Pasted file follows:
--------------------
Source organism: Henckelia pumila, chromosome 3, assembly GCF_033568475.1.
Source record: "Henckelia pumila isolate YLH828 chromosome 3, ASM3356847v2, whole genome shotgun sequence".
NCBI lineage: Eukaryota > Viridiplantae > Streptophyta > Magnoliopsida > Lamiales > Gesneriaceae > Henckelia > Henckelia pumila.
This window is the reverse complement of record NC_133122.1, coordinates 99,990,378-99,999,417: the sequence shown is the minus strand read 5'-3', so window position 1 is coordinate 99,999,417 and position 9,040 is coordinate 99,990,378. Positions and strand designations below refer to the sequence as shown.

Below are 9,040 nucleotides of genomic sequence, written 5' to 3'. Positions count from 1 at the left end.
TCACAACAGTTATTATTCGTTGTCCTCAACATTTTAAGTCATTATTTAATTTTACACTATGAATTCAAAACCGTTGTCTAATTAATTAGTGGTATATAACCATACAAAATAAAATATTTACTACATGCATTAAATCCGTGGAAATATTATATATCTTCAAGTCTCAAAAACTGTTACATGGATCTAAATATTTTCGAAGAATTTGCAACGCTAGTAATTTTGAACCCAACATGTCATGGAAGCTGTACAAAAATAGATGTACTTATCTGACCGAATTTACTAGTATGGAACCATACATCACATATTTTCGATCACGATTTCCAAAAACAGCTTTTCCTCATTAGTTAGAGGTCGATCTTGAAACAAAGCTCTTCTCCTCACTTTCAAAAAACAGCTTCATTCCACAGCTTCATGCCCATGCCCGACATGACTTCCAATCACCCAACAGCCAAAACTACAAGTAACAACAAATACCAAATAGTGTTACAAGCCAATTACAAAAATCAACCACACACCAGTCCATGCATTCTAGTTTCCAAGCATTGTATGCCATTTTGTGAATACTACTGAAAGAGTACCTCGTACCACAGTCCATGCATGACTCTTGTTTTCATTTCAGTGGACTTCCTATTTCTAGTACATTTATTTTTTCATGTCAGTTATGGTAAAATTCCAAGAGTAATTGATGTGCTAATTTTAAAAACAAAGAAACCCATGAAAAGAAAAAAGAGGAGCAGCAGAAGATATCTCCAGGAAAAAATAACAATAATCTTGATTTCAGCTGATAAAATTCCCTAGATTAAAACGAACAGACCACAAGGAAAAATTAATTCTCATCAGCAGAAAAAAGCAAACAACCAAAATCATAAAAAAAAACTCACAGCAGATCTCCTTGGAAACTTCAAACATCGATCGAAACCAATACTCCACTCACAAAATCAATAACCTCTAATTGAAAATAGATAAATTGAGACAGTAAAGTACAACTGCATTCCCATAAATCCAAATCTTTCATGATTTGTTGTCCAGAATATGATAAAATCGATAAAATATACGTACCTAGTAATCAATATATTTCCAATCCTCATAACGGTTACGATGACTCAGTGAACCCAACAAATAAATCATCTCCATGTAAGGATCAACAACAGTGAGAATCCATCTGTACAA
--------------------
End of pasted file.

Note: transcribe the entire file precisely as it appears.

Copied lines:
Source organism: Henckelia pumila, chromosome 3, assembly GCF_033568475.1.
Source record: "Henckelia pumila isolate YLH828 chromosome 3, ASM3356847v2, whole genome shotgun sequence".
NCBI lineage: Eukaryota > Viridiplantae > Streptophyta > Magnoliopsida > Lamiales > Gesneriaceae > Henckelia > Henckelia pumila.
This window is the reverse complement of record NC_133122.1, coordinates 99,990,378-99,999,417: the sequence shown is the minus strand read 5'-3', so window position 1 is coordinate 99,999,417 and position 9,040 is coordinate 99,990,378. Positions and strand designations below refer to the sequence as shown.

Below are 9,040 nucleotides of genomic sequence, written 5' to 3'. Positions count from 1 at the left end.
TCACAACAGTTATTATTCGTTGTCCTCAACATTTTAAGTCATTATTTAATTTTACACTATGAATTCAAAACCGTTGTCTAATTAATTAGTGGTATATAACCATACAAAATAAAATATTTACTACATGCATTAAATCCGTGGAAATATTATATATCTTCAAGTCTCAAAAACTGTTACATGGATCTAAATATTTTCGAAGAATTTGCAACGCTAGTAATTTTGAACCCAACATGTCATGGAAGCTGTACAAAAATAGATGTACTTATCTGACCGAATTTACTAGTATGGAACCATACATCACATATTTTCGATCACGATTTCCAAAAACAGCTTTTCCTCATTAGTTAGAGGTCGATCTTGAAACAAAGCTCTTCTCCTCACTTTCAAAAAACAGCTTCATTCCACAGCTTCATGCCCATGCCCGACATGACTTCCAATCACCCAACAGCCAAAACTACAAGTAACAACAAATACCAAATAGTGTTACAAGCCAATTACAAAAATCAACCACACACCAGTCCATGCATTCTAGTTTCCAAGCATTGTATGCCATTTTGTGAATACTACTGAAAGAGTACCTCGTACCACAGTCCATGCATGACTCTTGTTTTCATTTCAGTGGACTTCCTATTTCTAGTACATTTATTTTTTCATGTCAGTTATGGTAAAATTCCAAGAGTAATTGATGTGCTAATTTTAAAAACAAAGAAACCCATGAAAAGAAAAAAGAGGAGCAGCAGAAGATATCTCCAGGAAAAAATAACAATAATCTTGATTTCAGCTGATAAAATTCCCTAGATTAAAACGAACAGACCACAAGGAAAAATTAATTCTCATCAGCAGAAAAAAGCAAACAACCAAAATCATAAAAAAAAACTCACAGCAGATCTCCTTGGAAACTTCAAACATCGATCGAAACCAATACTCCACTCACAAAATCAATAACCTCTAATTGAAAATAGATAAATTGAGACAGTAAAGTACAACTGCATTCCCATAAATCCAAATCTTTCATGATTTGTTGTCCAGAATATGATAAAATCGATAAAATATACGTACCTAGTAATCAATATATTTCCAATCCTCATAACGGTTACGATGACTCAGTGAACCCAACAAATAAATCATCTCCATGTAAGGATCAACAACAGTGAGAATCCATCTGTACAA